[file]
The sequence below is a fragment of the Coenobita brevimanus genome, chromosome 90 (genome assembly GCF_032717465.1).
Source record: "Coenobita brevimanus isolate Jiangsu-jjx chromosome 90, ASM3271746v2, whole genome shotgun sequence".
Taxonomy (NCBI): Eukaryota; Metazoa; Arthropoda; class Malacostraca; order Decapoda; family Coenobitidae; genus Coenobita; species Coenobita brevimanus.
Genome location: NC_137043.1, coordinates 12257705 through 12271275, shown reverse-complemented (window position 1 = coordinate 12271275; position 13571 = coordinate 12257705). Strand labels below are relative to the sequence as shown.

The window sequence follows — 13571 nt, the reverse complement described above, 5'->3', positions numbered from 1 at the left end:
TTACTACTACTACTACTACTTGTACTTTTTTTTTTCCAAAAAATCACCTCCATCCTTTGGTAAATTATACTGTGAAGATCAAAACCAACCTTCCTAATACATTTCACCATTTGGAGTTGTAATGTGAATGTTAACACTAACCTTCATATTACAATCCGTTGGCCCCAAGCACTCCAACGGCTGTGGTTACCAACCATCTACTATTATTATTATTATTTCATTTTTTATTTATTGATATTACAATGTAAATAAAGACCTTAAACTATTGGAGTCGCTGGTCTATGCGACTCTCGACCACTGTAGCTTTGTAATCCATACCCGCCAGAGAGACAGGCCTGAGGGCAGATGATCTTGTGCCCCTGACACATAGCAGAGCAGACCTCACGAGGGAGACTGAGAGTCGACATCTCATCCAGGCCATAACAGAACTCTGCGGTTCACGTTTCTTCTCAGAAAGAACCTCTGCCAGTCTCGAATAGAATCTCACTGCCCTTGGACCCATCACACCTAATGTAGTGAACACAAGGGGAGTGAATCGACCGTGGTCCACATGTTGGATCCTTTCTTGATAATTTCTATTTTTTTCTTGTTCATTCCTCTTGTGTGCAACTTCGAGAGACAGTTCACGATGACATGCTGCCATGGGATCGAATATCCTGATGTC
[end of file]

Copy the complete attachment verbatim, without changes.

The sequence below is a fragment of the Coenobita brevimanus genome, chromosome 90 (genome assembly GCF_032717465.1).
Source record: "Coenobita brevimanus isolate Jiangsu-jjx chromosome 90, ASM3271746v2, whole genome shotgun sequence".
Taxonomy (NCBI): Eukaryota; Metazoa; Arthropoda; class Malacostraca; order Decapoda; family Coenobitidae; genus Coenobita; species Coenobita brevimanus.
Genome location: NC_137043.1, coordinates 12257705 through 12271275, shown reverse-complemented (window position 1 = coordinate 12271275; position 13571 = coordinate 12257705). Strand labels below are relative to the sequence as shown.

The window sequence follows — 13571 nt, the reverse complement described above, 5'->3', positions numbered from 1 at the left end:
TTACTACTACTACTACTACTTGTACTTTTTTTTTTCCAAAAAATCACCTCCATCCTTTGGTAAATTATACTGTGAAGATCAAAACCAACCTTCCTAATACATTTCACCATTTGGAGTTGTAATGTGAATGTTAACACTAACCTTCATATTACAATCCGTTGGCCCCAAGCACTCCAACGGCTGTGGTTACCAACCATCTACTATTATTATTATTATTTCATTTTTTATTTATTGATATTACAATGTAAATAAAGACCTTAAACTATTGGAGTCGCTGGTCTATGCGACTCTCGACCACTGTAGCTTTGTAATCCATACCCGCCAGAGAGACAGGCCTGAGGGCAGATGATCTTGTGCCCCTGACACATAGCAGAGCAGACCTCACGAGGGAGACTGAGAGTCGACATCTCATCCAGGCCATAACAGAACTCTGCGGTTCACGTTTCTTCTCAGAAAGAACCTCTGCCAGTCTCGAATAGAATCTCACTGCCCTTGGACCCATCACACCTAATGTAGTGAACACAAGGGGAGTGAATCGACCGTGGTCCACATGTTGGATCCTTTCTTGATAATTTCTATTTTTTTCTTGTTCATTCCTCTTGTGTGCAACTTCGAGAGACAGTTCACGATGACATGCTGCCATGGGATCGAATATCCTGATGTC